Round 3: sell 100, get 50, jackpot 40+20, prizes of 30 are paid out.
Round 4: sell 100, get 50, jackpot 60+20, prizes of 30 are paid out.
Round 5: sell 100, get 50, jackpot 80+20=100, recalculation triggers, new jackpot 0, prizes of 30+100 are paid out.
Round 6: sell 100, get 50, jackpot 0+20, prizes of 30 are paid out.
Note that in every round, the amount that state receives is independent of the relationship between jackpot and other prizes.
And is anybody calculating the taxes on the prize, which also goes to fed/state?
What changed was the distribution of winnings among players and operator. If everyone had cottoned on the “winning strategy”, the prize would have simply been divided in smaller and smaller parts - at some point, the winning strategy would have become a losing one - and the operator wouldn’t get to keep any “unclaimed prize”, only whatever fixed per-ticket fee they might have applied.
That’s precisely what the rules aimed for, btw. They wanted to unload prize money at higher rates over a certain threshold, for their own reasons - and they did. It just so happened that a small number of players benefited disproportionately more than others, because they played smart.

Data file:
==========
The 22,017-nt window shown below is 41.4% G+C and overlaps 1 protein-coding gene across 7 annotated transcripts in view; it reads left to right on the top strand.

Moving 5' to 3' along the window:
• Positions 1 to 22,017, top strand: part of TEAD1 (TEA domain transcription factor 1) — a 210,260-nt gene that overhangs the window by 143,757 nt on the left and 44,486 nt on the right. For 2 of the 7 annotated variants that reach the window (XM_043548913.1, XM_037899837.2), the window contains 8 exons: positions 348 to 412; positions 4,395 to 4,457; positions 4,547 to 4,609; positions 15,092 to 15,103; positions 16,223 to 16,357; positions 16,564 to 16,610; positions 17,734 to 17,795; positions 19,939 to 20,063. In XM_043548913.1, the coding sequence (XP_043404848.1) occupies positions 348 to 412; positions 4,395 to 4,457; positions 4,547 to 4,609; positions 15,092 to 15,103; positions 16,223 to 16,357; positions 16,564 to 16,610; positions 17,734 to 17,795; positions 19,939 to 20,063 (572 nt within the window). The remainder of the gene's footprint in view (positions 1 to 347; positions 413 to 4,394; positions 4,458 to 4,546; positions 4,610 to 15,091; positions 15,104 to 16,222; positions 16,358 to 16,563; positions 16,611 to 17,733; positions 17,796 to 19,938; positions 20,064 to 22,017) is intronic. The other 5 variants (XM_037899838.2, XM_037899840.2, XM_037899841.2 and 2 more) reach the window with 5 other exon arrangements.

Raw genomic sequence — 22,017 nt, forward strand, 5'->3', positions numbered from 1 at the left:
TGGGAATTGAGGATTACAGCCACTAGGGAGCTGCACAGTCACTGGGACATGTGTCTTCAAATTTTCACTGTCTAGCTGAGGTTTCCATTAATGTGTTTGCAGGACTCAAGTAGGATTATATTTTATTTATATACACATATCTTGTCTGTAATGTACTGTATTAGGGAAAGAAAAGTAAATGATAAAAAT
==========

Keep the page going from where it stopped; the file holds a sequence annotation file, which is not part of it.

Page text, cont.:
Imho the operators chickened out - as long as their profit model allowed for all prize money to be really given away, they could have continued, maximizing their overall revenue. However, if “keeping some of the prize money” was part of the expected operator profit, then yeah, it couldn’t be allowed to go on.
So a realistic correction of this, would be that for each $1 game, 50 cents goes in the pot, 50 cents goes in your pocket. If 3 people play and all 3 win, their payout is 50 cents. Obviously 50/50 odds lead to a disappointing game for the players - a bigger pot needs lower odds - but either way, the house never loses.
Overall? No, unless the game is very badly designed.